Last spring, when the “New York Pause” of self-isolation began, our family enjoyed many special Happy Hours. My son tried every flavor of San Pellegrino soda and my daughter’s beverage alternated between lemonade and Arnold Palmer. We have limited these indulgences to once a week (if at all) at this point. 😉
The kids and I made these soft pretzels on a couple of these occasions. I loved that we all shaped them differently! We ate them with a variety of mustards and with warm queso (from Trader Joe’s) on another occasion. The melted butter was essential.
This recipe was adapted from King Arthur flour. I used active dry yeast and omitted the malt. Great.
For the Dough:
Prepare a rimmed baking sheet by spraying it with vegetable oil spray, or lining it with parchment paper.
Mix and knead the dough ingredients — by hand, mixer, or bread machine — to make a cohesive, fairly smooth dough. It should be slightly sticky; if it seems dry, knead in an additional tablespoon or two of water.
Cover the dough and let it rest for 45 minutes. It will rise minimally. Towards the end of the rising time, preheat the oven to 350°F, preferably on convection.
Turn the dough out onto a lightly greased work surface, fold it over a few times to gently deflate it, then divide it into 12 pieces, each weighing about 2 1/4 to 2 1/2 ounces.
Roll each piece of dough into an 18″ rope. Shape each rope into a pretzel.
Brush the pretzels with water and sprinkle lightly with coarse pretzel salt.
Bake the pretzels for 25 to 30 minutes, until they’re a light golden brown. Note: This is correct; there’s no need to let the shaped pretzels rise before baking.
Remove the pretzels from the oven, and brush with melted butter, if desired. (We thought it was essential!)
Serve with a variety of mustards and/or queso, as desired.
Compared to my last post, this is a more classic sourdough loaf. Like the other loaves, it has a great crumb and tender texture inside but this loaf has a crispy top crust and a more pronounced sourdough flavor.
This recipe is from Bob’s Red Mill. The original recipe states that it is ideal for all kinds of sandwiches, as well as toast, bread pudding and bread crumbs. We enjoyed it for wonderful sandwiches and toast, but making bread pudding with this beautiful loaf might need to happen in the future. 🙂
Yield: One 2-pound loaf
1 ¼ cups room temperature water, 75°F (10 fl oz)
2/3 cup active sourdough starter (6 1/2 oz)
3 1/3 cups unbleached all-purpose flour (1 lb)
1 T table salt or 4 tsp Kosher salt
In a large mixing bowl, dissolve water and starter.
Add flour and mix until a rough and shaggy dough forms, about 4 minutes (low-speed if using an electric mixer).
Cover with a towel and let rest for 15 minutes.
Add salt and mix until a slightly soft and elastic dough (which easily pulls away from the sides of the bowl) forms, 6–10 minutes by hand or about 2–4 minutes on medium speed with an electric mixer. To ensure proper gluten development, tear off a small piece of dough and stretch it as thin as possible; if a thin, transparent “window” is visible without any tearing, the dough is ready to proof.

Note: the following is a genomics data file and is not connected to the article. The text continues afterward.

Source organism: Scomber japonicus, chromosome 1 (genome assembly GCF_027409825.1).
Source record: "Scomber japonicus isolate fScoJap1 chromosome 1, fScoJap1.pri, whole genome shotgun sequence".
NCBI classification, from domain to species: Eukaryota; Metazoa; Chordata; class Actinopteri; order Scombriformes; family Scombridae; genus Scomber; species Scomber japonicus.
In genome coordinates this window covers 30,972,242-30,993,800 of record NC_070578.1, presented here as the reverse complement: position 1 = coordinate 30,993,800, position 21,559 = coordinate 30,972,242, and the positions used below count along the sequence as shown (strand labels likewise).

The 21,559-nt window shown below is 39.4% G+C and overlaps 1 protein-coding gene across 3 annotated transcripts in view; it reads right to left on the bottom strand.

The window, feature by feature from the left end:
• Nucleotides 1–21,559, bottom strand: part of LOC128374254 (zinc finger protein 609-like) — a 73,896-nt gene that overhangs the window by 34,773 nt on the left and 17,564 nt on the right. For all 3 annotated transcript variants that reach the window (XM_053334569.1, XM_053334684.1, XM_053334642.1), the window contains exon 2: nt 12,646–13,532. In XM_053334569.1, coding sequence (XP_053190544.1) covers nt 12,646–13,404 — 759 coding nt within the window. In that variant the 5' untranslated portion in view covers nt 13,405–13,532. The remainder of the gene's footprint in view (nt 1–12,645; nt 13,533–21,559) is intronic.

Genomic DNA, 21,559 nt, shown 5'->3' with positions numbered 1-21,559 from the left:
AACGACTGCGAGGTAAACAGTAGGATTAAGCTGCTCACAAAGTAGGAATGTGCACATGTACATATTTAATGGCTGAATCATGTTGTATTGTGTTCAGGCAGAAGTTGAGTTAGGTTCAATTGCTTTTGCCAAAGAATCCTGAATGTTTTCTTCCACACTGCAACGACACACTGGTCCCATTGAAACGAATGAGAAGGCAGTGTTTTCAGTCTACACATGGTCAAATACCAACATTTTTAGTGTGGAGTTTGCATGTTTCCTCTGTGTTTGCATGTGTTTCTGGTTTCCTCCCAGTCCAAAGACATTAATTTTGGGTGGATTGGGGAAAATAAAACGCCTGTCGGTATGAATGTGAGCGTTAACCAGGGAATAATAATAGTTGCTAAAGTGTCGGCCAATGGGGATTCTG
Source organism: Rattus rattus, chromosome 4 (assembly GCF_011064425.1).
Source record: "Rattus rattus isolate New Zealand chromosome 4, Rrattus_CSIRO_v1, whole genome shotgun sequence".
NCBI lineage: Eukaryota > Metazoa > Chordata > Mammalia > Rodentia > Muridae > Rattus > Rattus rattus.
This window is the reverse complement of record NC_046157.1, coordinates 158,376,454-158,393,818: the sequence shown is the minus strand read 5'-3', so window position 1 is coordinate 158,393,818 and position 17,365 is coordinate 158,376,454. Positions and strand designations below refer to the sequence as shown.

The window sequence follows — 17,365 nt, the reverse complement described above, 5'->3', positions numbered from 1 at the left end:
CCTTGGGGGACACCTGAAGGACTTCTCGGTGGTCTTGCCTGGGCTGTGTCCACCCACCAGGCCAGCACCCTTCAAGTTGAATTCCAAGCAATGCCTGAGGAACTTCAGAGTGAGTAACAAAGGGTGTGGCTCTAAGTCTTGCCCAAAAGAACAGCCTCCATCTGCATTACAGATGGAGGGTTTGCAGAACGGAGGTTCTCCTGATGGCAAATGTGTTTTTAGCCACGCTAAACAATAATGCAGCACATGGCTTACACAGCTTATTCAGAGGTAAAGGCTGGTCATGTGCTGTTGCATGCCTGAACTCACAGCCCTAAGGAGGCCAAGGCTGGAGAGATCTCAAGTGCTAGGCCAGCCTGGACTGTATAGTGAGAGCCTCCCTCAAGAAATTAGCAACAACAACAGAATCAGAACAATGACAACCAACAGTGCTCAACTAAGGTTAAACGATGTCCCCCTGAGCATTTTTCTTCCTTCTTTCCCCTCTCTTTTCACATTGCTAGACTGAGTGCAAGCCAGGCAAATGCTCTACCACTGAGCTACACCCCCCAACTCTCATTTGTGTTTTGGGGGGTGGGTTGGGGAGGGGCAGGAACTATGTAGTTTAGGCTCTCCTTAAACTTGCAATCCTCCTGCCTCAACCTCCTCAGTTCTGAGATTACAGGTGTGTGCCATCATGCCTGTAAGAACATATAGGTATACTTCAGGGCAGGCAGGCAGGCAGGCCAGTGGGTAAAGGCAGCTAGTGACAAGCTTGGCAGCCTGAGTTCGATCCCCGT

Transfer dough to a large lightly oiled bowl, turning dough to coat all sides in oil. Cover with plastic and let rise in a warm place until puffy, about 30 minutes.
Punch down the center of the dough and fold all four sides into the center. Flip dough upside down, cover, and let rise again, another 30 minutes.
Repeat the punch and rise a total of four times (2 hours). The dough has properly proofed when a light push with a finger leaves an indentation that does not spring back.
Remove proofed dough from the bowl and place on a floured work surface. Gently stretch into a 10-inch rectangle. Fold the short ends of the dough to meet in the center. Fold the top of the dough to the center and lightly seal with fingertips. Fold the top of the dough to the bottom and seal with the heel of the hand, then gently roll into a 6-inch long cylinder. Cover and let rest 15–20 minutes.
Uncover the dough and turn the cylinder seam-side-up on a floured work surface. Press and gently stretch the dough to a 6-inch rectangle. Fold the top of the dough to the center and press with the fingertips to seal and tighten. Fold the top of the dough to the bottom and seal with the heel of the hand. Gently roll the dough into a tight and smooth 8-inch loaf.
Place the dough in a lightly oiled 8 x 4-inch loaf pan. Cover with plastic and proof until puffy and an indentation does not spring back, 30–40 minutes. (My final rise time was about 1 hour, just until the dough rose over the rim of the loaf pan.)
Meanwhile, preheat an oven to 450°F. Place a baking tray on the lowest rack of the oven and place a baking stone (if using) on the center rack. Make sure the oven (and baking stone) preheat for at least 30 minutes.